How to Sell More by Selling Less
A young man and woman meet at a fancy restaurant for a date. The bachelor begins the conversation by saying “So, do you like the restaurant? I just earned a ton of commissions so I thought I’d go somewhere nice. Did you know that won employee of the month? How do you like my suit? […]
Ben Lai

A young man and woman meet at a fancy restaurant for a date. The bachelor begins the conversation by saying “So, do you like the restaurant? I just earned a ton of commissions so I thought I’d go somewhere nice. Did you know that won employee of the month? How do you like my suit? It’s Armani…” Yuck! As disgusting as this person sounds, this is exactly what many sales consultants do when meeting prospects for the first time, except it sounds more like this:

“Hi, my name is John from XYZ Co. We are the top provider of widgets in our industry. The company has been in business for over 40 years, and provide the highest quality parts and best service…” Why is this approach so ineffective? What is the alternative? How can we show we are the best without saying so?

Why “selling more” doesn’t work

Over the years, buyers have grown accustomed to sales consultants touting their greatness. Everyone is saying they have the highest quality with the best service. These words no longer hold the meaning they once had. Furthermore, talking about your company’s greatness makes you sound just like everyone else. If all the vendors have the highest quality and best service, the decision will have to come down to who has the lowest price!

The Alternative: Focus on the client

There’s a saying: “Telling isn’t selling.” This is true because buyers make purchases for their reasons, not ours. If the sales consultant doesn’t understand the needs, pains, and goals of the client, how can they possibly show that the product meets their requirements?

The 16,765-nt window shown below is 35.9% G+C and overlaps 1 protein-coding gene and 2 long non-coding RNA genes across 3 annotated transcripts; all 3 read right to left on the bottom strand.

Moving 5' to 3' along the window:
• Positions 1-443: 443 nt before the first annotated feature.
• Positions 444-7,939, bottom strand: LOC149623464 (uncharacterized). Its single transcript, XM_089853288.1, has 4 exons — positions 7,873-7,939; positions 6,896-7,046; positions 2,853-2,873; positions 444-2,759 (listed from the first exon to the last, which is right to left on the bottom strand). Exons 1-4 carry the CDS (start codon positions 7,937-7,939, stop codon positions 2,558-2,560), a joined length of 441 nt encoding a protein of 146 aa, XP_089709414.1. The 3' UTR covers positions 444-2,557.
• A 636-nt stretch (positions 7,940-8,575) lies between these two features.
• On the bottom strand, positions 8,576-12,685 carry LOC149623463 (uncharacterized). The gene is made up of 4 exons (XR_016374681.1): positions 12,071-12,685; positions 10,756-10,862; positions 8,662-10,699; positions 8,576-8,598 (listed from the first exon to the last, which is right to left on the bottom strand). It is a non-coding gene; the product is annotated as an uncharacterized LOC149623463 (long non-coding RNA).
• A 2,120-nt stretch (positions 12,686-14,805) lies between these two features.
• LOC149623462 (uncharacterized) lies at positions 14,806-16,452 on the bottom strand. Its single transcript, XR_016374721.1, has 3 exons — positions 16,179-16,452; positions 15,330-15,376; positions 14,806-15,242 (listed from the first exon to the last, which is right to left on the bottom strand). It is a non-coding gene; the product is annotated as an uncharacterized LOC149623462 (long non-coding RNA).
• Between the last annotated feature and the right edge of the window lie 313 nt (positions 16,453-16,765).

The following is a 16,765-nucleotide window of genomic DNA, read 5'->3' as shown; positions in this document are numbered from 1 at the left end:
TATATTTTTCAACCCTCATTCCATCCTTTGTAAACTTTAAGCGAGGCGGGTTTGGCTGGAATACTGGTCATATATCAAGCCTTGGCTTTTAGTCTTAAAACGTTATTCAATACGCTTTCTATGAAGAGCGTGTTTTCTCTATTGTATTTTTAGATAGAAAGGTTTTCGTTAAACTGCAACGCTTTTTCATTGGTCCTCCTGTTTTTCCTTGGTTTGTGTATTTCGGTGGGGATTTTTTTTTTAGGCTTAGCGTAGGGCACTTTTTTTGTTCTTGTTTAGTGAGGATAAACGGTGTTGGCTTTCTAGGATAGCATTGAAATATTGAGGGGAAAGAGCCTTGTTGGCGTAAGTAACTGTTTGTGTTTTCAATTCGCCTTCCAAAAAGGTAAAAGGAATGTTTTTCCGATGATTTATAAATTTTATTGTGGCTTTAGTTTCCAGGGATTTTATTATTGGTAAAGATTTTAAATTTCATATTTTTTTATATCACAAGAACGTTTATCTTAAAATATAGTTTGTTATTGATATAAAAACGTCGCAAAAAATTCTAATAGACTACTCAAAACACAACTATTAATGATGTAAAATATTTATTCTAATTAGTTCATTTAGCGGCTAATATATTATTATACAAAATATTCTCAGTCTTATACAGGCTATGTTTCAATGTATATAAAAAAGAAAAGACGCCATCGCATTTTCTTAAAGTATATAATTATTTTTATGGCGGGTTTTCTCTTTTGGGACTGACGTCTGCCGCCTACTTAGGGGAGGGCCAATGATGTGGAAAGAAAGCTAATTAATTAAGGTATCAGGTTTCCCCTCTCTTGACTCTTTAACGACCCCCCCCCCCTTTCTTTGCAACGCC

Enter consultative selling. Instead of telling clients all about how great we are, we ask questions to understand their perspective. We research their company and find out why they are great, and how they might become greater. When (and ONLY when) you have sufficient information do you recommend a course of action.

The first will come last, the last will come first

It’s a paradox: the less you talk about how great your company is, the more people will think so. You can show that you are superior by putting your client’s interests first. Undoubtedly there will be a time to talk about your company’s credentials, but this comes only after you have discovered your client’s needs.

Here’s the caveat: being humble does not mean downplaying your strengths, but by being honest and accurate about them. State where you are stronger than your competitors, but be equally as willing to state areas that you will not meet their needs. This level of candour will increase how much your clients trust you.

Conclusion

Talking about how great our company is won’t get you sales. Instead, we need to be client focused and humble. The next time you go on a date (or sales meeting), try focusing on the other person and see what a difference it makes!

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Music credit: “Straight” – bensound.com

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